The energy cost of loaded flight is substantially lower than expected due to alterations in flight kinematics. (1/23)

The effect of experimentally increased wing loading on the energy cost of flight was examined in cockatiels Nyphicus hollandicus. Five individuals were flown for periods of approximately 2 min, while carrying additional payload mass amounting to between 5 and 20% of unloaded body mass. The energy cost of flight was measured using the 13C-labelled bicarbonate technique, which was also calibrated in a separate experiment on resting birds, by comparing the elimination rate of 13C in breath with a simultaneous measurement of oxygen consumption by indirect calorimetry. It was not possible to perform a similar calibration during flight when energy costs were higher, so we extrapolated the relationship from the resting calibration to predict flight cost. Flight cost in the pre-manipulated individuals averaged 16.7+/-1.8 W. Flight cost in the pre-manipulated birds was significantly related to the interaction between downstroke duration and flight speed. There was no significant increase in flight cost with increases in payload mass. The birds responded to payload masses between 5 and 15% of their unloaded body mass by decreasing flight speed relative to unloaded birds, while maintaining wing beat frequency (Fb). At a payload mass equivalent to 20% of body mass, however, the birds flew at higher speeds than unloaded controls, and had a significantly higher Fb, generated by a reduction in both the upstroke and downstroke durations. Wing amplitude was unaffected by the increase in loading. Using the measured flight parameters, the effect of loading was not significantly different than predicted using aerodynamic models.  (+info)

Morphoregulation of avian beaks: comparative mapping of growth zone activities and morphological evolution. (2/23)

Avian beak diversity is a classic example of morphological evolution. Recently, we showed that localized cell proliferation mediated by bone morphogenetic protein 4 (BMP4) can explain the different shapes of chicken and duck beaks (Wu et al. [2004] Science 305:1465). Here, we compare further growth activities among chicken (conical and slightly curved), duck (straight and long), and cockatiel (highly curved) developing beak primordia. We found differential growth activities among different facial prominences and within one prominence. The duck has a wider frontal nasal mass (FNM), and more sustained fibroblast growth factor 8 activity. The cockatiel has a thicker FNM that grows more vertically and a relatively reduced mandibular prominence. In each prominence the number, size, and position of localized growth zones can vary: it is positioned more rostrally in the duck and more posteriorly in the cockatiel FNM, correlating with beak curvature. BMP4 is enriched in these localized growth zones. When BMP activity is experimentally altered in all prominences, beak size was enlarged or reduced proportionally. When only specific prominences were altered, the prototypic conical shaped chicken beaks were converted into an array of beak shapes mimicking those in nature. These results suggest that the size of beaks can be modulated by the overall activity of the BMP pathway, which mediates the growth. The shape of the beaks can be fine-tuned by localized BMP activity, which mediates the range, level, and duration of locally enhanced growth. Implications of topobiology vs. molecular blueprint concepts in the Evo-Devo of avian beak forms are discussed.  (+info)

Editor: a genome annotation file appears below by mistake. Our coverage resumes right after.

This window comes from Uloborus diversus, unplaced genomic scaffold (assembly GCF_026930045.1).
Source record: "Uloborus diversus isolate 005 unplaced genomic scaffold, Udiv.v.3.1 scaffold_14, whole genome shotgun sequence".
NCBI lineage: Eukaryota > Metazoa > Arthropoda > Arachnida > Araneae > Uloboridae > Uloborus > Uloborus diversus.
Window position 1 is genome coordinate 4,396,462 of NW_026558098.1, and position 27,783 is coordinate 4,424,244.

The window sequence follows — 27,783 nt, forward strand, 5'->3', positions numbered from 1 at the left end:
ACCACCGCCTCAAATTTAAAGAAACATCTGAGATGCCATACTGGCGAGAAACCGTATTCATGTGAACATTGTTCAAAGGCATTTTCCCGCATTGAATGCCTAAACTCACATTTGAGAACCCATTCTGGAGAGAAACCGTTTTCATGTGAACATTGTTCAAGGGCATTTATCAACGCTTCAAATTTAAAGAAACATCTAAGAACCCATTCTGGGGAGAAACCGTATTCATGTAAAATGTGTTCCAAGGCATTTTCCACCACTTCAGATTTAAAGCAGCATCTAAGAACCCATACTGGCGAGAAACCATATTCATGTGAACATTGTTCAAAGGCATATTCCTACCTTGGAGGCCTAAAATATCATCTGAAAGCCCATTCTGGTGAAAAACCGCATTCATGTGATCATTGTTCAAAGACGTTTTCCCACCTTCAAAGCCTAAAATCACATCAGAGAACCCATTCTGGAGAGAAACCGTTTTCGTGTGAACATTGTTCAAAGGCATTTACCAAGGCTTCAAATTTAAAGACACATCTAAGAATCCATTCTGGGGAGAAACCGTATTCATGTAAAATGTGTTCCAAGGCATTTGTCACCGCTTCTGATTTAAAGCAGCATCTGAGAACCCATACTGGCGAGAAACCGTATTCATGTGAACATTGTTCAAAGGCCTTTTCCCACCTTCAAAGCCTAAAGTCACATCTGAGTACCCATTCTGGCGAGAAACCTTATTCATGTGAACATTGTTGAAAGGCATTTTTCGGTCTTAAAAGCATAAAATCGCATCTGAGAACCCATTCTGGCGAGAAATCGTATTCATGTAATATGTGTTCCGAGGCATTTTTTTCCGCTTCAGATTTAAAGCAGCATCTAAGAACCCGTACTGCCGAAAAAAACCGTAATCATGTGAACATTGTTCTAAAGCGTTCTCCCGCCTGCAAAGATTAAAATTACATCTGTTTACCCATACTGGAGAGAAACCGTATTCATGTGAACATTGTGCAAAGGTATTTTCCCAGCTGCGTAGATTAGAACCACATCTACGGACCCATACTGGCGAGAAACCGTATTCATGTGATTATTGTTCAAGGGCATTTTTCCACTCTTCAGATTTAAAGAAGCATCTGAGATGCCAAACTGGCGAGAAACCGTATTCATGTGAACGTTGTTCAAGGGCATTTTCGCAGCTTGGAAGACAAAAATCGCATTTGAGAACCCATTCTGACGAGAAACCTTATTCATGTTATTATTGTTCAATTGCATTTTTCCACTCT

A survey of avian polyomavirus (APV) infection in imported and domestic bred psittacine birds in Japan. (3/23)

Although birds infected with avian polyomavirus (APV) subclinically could be a source of infection, no epidemiological studies of APV in psittacine birds have been reported in Japan. In the present study, we investigated subclinical morbidity rate of APV in imported and domestically bred psittacine birds by polymerase chain reaction (PCR). Of 402 live birds from which blood or feather samples were taken between April, 2003 and March, 2004, 11 (2.7%) were found to be APV positive. The DNA sequences of the APV t/T antigen region were determined for five APV-positive randomly selected samples and were found to be conserved.  (+info)

Low speed maneuvering flight of the rose-breasted cockatoo (Eolophus roseicapillus). I. Kinematic and neuromuscular control of turning. (4/23)